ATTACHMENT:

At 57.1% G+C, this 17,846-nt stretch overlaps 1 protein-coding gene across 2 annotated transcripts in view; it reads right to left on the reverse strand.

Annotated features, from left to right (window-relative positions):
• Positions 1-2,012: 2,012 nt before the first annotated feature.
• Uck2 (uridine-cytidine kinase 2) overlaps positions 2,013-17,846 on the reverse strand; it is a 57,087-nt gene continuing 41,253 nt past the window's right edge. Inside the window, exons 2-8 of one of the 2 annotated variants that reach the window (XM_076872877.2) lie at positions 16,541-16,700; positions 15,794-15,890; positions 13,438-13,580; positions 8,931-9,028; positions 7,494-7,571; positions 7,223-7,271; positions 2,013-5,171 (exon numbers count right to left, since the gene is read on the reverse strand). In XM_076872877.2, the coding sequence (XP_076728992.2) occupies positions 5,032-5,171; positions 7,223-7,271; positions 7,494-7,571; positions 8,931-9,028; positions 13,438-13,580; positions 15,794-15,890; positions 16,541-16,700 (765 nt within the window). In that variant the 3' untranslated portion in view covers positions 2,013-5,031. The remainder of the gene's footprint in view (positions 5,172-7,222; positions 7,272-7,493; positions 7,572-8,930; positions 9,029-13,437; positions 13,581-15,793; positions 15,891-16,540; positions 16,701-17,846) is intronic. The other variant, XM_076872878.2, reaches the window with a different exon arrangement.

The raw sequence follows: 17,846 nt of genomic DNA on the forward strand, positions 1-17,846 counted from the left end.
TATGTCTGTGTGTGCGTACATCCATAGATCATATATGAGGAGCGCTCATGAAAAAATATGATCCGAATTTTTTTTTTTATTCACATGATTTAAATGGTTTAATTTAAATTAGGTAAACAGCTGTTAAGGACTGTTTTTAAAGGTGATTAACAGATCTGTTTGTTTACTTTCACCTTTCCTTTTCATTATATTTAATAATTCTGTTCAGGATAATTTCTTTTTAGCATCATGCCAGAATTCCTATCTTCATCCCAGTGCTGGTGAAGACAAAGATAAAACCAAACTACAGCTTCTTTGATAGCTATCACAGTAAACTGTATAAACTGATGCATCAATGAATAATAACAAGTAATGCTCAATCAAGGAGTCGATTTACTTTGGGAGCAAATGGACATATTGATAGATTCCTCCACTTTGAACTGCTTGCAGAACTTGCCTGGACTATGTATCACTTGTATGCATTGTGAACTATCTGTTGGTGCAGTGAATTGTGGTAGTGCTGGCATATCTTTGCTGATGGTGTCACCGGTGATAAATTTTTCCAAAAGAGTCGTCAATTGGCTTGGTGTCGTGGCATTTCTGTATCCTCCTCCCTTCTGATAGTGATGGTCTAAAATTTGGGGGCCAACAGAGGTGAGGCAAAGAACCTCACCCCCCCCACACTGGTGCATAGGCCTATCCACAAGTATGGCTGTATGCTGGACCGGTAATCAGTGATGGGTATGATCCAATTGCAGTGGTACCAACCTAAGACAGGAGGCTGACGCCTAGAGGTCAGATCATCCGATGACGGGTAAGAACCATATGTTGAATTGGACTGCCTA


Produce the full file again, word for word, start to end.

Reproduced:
At 57.1% G+C, this 17,846-nt stretch overlaps 1 protein-coding gene across 2 annotated transcripts in view; it reads right to left on the reverse strand.

Annotated features, from left to right (window-relative positions):
• Positions 1-2,012: 2,012 nt before the first annotated feature.
• Uck2 (uridine-cytidine kinase 2) overlaps positions 2,013-17,846 on the reverse strand; it is a 57,087-nt gene continuing 41,253 nt past the window's right edge. Inside the window, exons 2-8 of one of the 2 annotated variants that reach the window (XM_076872877.2) lie at positions 16,541-16,700; positions 15,794-15,890; positions 13,438-13,580; positions 8,931-9,028; positions 7,494-7,571; positions 7,223-7,271; positions 2,013-5,171 (exon numbers count right to left, since the gene is read on the reverse strand). In XM_076872877.2, the coding sequence (XP_076728992.2) occupies positions 5,032-5,171; positions 7,223-7,271; positions 7,494-7,571; positions 8,931-9,028; positions 13,438-13,580; positions 15,794-15,890; positions 16,541-16,700 (765 nt within the window). In that variant the 3' untranslated portion in view covers positions 2,013-5,031. The remainder of the gene's footprint in view (positions 5,172-7,222; positions 7,272-7,493; positions 7,572-8,930; positions 9,029-13,437; positions 13,581-15,793; positions 15,891-16,540; positions 16,701-17,846) is intronic. The other variant, XM_076872878.2, reaches the window with a different exon arrangement.

The raw sequence follows: 17,846 nt of genomic DNA on the forward strand, positions 1-17,846 counted from the left end.
TATGTCTGTGTGTGCGTACATCCATAGATCATATATGAGGAGCGCTCATGAAAAAATATGATCCGAATTTTTTTTTTTATTCACATGATTTAAATGGTTTAATTTAAATTAGGTAAACAGCTGTTAAGGACTGTTTTTAAAGGTGATTAACAGATCTGTTTGTTTACTTTCACCTTTCCTTTTCATTATATTTAATAATTCTGTTCAGGATAATTTCTTTTTAGCATCATGCCAGAATTCCTATCTTCATCCCAGTGCTGGTGAAGACAAAGATAAAACCAAACTACAGCTTCTTTGATAGCTATCACAGTAAACTGTATAAACTGATGCATCAATGAATAATAACAAGTAATGCTCAATCAAGGAGTCGATTTACTTTGGGAGCAAATGGACATATTGATAGATTCCTCCACTTTGAACTGCTTGCAGAACTTGCCTGGACTATGTATCACTTGTATGCATTGTGAACTATCTGTTGGTGCAGTGAATTGTGGTAGTGCTGGCATATCTTTGCTGATGGTGTCACCGGTGATAAATTTTTCCAAAAGAGTCGTCAATTGGCTTGGTGTCGTGGCATTTCTGTATCCTCCTCCCTTCTGATAGTGATGGTCTAAAATTTGGGGGCCAACAGAGGTGAGGCAAAGAACCTCACCCCCCCCACACTGGTGCATAGGCCTATCCACAAGTATGGCTGTATGCTGGACCGGTAATCAGTGATGGGTATGATCCAATTGCAGTGGTACCAACCTAAGACAGGAGGCTGACGCCTAGAGGTCAGATCATCCGATGACGGGTAAGAACCATATGTTGAATTGGACTGCCTA